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Inscribing the Word

At a scriptorium in Wales, calligraphers are applying medieval arts to create the 21st-century Saint John's Bible

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At a small scriptorium near Monmouth, Wales, several calligraphers and artists are bent over drafting tables. They are working on the first Bible to be written and illustrated entirely by hand since the invention of movable type more than 500 years ago. Worktables hold the tools of the trade: small piles of gold leaf, brushes to apply it, blunt hematite burnishers to polish it, jars filled with quills, bottles of soot-black ink, small tins of brilliant hues.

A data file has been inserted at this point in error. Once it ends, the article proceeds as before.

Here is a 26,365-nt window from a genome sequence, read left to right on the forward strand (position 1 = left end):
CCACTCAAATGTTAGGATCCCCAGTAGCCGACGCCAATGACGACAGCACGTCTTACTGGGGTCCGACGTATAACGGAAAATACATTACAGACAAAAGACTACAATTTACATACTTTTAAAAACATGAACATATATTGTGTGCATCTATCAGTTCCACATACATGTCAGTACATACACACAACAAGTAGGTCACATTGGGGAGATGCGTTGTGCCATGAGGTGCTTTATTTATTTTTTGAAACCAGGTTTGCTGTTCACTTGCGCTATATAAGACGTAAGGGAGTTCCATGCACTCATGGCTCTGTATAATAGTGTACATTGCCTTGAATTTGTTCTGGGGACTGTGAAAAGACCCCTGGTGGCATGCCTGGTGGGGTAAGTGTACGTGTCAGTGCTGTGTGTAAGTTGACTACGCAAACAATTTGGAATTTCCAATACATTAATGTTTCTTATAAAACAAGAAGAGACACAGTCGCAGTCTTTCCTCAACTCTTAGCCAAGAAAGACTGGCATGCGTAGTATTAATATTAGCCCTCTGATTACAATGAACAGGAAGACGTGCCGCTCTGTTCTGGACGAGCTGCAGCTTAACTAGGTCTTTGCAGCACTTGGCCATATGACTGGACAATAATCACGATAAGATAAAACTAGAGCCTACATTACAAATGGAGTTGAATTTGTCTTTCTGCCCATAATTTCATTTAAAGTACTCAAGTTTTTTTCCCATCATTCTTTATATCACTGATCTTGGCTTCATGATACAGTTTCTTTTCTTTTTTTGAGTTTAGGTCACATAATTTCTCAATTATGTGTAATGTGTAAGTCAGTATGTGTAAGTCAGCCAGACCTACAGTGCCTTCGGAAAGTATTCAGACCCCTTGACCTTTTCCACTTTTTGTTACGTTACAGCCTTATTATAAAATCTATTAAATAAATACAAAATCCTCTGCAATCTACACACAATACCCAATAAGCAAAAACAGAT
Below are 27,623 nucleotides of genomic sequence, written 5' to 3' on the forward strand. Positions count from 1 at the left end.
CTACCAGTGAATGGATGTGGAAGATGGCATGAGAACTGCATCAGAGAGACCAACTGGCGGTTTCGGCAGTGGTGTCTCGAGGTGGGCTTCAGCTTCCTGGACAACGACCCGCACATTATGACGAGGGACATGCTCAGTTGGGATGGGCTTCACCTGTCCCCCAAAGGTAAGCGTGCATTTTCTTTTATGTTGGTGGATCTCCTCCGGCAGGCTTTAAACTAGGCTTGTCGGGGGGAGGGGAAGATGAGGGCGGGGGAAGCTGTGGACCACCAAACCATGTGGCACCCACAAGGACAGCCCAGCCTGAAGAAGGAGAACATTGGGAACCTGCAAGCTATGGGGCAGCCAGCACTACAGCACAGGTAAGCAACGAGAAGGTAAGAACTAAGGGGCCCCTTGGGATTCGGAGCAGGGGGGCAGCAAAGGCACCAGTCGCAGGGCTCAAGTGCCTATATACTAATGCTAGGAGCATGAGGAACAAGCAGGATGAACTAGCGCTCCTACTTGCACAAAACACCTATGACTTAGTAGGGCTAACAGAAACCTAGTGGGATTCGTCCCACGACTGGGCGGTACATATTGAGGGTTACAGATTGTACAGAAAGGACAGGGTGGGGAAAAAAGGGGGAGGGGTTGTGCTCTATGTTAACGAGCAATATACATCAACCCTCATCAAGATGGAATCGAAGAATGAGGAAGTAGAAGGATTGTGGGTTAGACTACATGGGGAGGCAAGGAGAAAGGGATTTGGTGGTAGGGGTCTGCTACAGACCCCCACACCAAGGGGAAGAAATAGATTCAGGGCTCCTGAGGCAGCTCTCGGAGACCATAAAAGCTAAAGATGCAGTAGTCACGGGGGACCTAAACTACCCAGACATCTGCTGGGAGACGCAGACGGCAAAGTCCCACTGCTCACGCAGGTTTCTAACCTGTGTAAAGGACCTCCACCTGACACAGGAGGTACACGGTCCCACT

In 1995 the renowned British calligrapher, Donald Jackson (who is also one of the Queen's official scribes), proposed this monumental undertaking to administrators and scholars at Saint John's University in Collegeville, Minnesota. Jackson had chaired calligraphy courses at Saint John's over a 20-year span. Ultimately, Saint John's agreed to support the project, provided that the Bible be "contemporary, ecumenical, multicultural and prophetic."

Today, Jackson and his team of artisans have completed the first illustrations and text pages for the Bible, which will, in seven volumes, contain 1,150 pages and 160 illuminations, at a cost of about $4 million. (Most of the funds have been raised from private donors.) The Bible, scheduled for completion in 2004, remains an all-consuming task for its creators.

Says Jackson, "I want people to say 'Ah' when they look at the Saint John's Bible, not only because they are dazzled by the gold and vermilion, or awed by the calligraphy, but because they discover something inside themselves, something they may not have known was there."

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